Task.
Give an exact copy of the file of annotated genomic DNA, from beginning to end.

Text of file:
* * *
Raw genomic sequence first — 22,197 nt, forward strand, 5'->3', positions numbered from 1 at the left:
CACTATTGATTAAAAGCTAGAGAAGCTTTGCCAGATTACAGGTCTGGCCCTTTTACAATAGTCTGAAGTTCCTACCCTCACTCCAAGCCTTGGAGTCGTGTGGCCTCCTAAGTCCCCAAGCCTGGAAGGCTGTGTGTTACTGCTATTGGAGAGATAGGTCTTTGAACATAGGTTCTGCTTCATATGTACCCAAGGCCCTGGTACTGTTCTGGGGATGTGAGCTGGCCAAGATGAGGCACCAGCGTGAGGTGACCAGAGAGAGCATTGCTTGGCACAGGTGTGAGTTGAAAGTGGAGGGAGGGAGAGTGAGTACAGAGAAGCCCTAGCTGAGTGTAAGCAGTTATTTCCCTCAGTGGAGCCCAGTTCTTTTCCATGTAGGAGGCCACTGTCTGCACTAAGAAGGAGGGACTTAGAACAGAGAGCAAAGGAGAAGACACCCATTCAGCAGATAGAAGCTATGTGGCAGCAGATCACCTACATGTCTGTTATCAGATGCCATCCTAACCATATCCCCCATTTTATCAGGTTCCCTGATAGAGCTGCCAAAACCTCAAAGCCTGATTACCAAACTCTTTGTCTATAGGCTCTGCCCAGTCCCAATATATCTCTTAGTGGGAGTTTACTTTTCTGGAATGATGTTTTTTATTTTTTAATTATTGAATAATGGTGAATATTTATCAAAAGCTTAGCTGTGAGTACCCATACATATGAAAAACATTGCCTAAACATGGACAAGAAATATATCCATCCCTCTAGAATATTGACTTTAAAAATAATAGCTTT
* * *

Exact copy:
Raw genomic sequence first — 22,197 nt, forward strand, 5'->3', positions numbered from 1 at the left:
CACTATTGATTAAAAGCTAGAGAAGCTTTGCCAGATTACAGGTCTGGCCCTTTTACAATAGTCTGAAGTTCCTACCCTCACTCCAAGCCTTGGAGTCGTGTGGCCTCCTAAGTCCCCAAGCCTGGAAGGCTGTGTGTTACTGCTATTGGAGAGATAGGTCTTTGAACATAGGTTCTGCTTCATATGTACCCAAGGCCCTGGTACTGTTCTGGGGATGTGAGCTGGCCAAGATGAGGCACCAGCGTGAGGTGACCAGAGAGAGCATTGCTTGGCACAGGTGTGAGTTGAAAGTGGAGGGAGGGAGAGTGAGTACAGAGAAGCCCTAGCTGAGTGTAAGCAGTTATTTCCCTCAGTGGAGCCCAGTTCTTTTCCATGTAGGAGGCCACTGTCTGCACTAAGAAGGAGGGACTTAGAACAGAGAGCAAAGGAGAAGACACCCATTCAGCAGATAGAAGCTATGTGGCAGCAGATCACCTACATGTCTGTTATCAGATGCCATCCTAACCATATCCCCCATTTTATCAGGTTCCCTGATAGAGCTGCCAAAACCTCAAAGCCTGATTACCAAACTCTTTGTCTATAGGCTCTGCCCAGTCCCAATATATCTCTTAGTGGGAGTTTACTTTTCTGGAATGATGTTTTTTATTTTTTAATTATTGAATAATGGTGAATATTTATCAAAAGCTTAGCTGTGAGTACCCATACATATGAAAAACATTGCCTAAACATGGACAAGAAATATATCCATCCCTCTAGAATATTGACTTTAAAAATAATAGCTTT